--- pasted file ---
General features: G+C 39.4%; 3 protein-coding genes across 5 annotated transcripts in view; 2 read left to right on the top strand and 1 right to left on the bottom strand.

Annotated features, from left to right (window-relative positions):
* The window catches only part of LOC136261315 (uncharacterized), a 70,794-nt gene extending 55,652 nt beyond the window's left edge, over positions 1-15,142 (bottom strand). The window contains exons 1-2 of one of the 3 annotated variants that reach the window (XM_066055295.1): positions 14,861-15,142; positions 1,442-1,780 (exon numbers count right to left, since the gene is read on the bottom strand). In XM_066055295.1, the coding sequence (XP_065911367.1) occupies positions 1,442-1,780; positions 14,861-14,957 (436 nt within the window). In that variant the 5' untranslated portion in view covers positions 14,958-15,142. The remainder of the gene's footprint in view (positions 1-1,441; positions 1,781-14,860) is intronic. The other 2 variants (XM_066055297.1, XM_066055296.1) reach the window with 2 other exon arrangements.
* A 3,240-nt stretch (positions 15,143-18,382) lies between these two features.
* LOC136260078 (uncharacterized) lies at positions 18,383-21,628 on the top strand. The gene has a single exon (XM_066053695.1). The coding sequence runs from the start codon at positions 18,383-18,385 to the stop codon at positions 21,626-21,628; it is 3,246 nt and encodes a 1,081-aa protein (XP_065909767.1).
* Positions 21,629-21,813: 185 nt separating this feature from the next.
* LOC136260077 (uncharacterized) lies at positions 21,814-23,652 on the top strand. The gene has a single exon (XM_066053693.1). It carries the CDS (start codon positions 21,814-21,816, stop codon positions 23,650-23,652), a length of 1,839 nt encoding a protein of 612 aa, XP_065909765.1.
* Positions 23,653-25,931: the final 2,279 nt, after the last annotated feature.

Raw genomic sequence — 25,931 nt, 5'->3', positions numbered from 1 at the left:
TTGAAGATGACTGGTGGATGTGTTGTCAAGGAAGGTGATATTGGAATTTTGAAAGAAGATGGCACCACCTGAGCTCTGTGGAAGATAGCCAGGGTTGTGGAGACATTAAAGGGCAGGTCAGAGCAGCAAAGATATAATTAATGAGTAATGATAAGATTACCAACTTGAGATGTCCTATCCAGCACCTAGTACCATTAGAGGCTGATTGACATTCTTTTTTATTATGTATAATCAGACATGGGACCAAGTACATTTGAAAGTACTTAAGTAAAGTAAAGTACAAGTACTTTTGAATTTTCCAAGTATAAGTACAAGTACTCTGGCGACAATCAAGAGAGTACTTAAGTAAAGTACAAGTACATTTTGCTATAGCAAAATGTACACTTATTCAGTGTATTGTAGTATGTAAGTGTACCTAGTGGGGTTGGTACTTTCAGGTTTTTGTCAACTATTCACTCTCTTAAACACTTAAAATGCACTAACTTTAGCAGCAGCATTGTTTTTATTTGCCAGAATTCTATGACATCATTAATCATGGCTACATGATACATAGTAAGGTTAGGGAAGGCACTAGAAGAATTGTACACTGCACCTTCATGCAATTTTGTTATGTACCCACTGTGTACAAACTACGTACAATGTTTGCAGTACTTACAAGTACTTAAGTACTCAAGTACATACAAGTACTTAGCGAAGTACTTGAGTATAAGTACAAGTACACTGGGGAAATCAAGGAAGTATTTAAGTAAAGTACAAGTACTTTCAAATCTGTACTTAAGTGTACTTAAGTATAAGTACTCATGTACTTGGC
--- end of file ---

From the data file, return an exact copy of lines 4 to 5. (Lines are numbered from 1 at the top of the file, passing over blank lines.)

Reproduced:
* A 3,240-nt stretch (positions 15,143-18,382) lies between these two features.
* LOC136260078 (uncharacterized) lies at positions 18,383-21,628 on the top strand. The gene has a single exon (XM_066053695.1). The coding sequence runs from the start codon at positions 18,383-18,385 to the stop codon at positions 21,626-21,628; it is 3,246 nt and encodes a 1,081-aa protein (XP_065909767.1).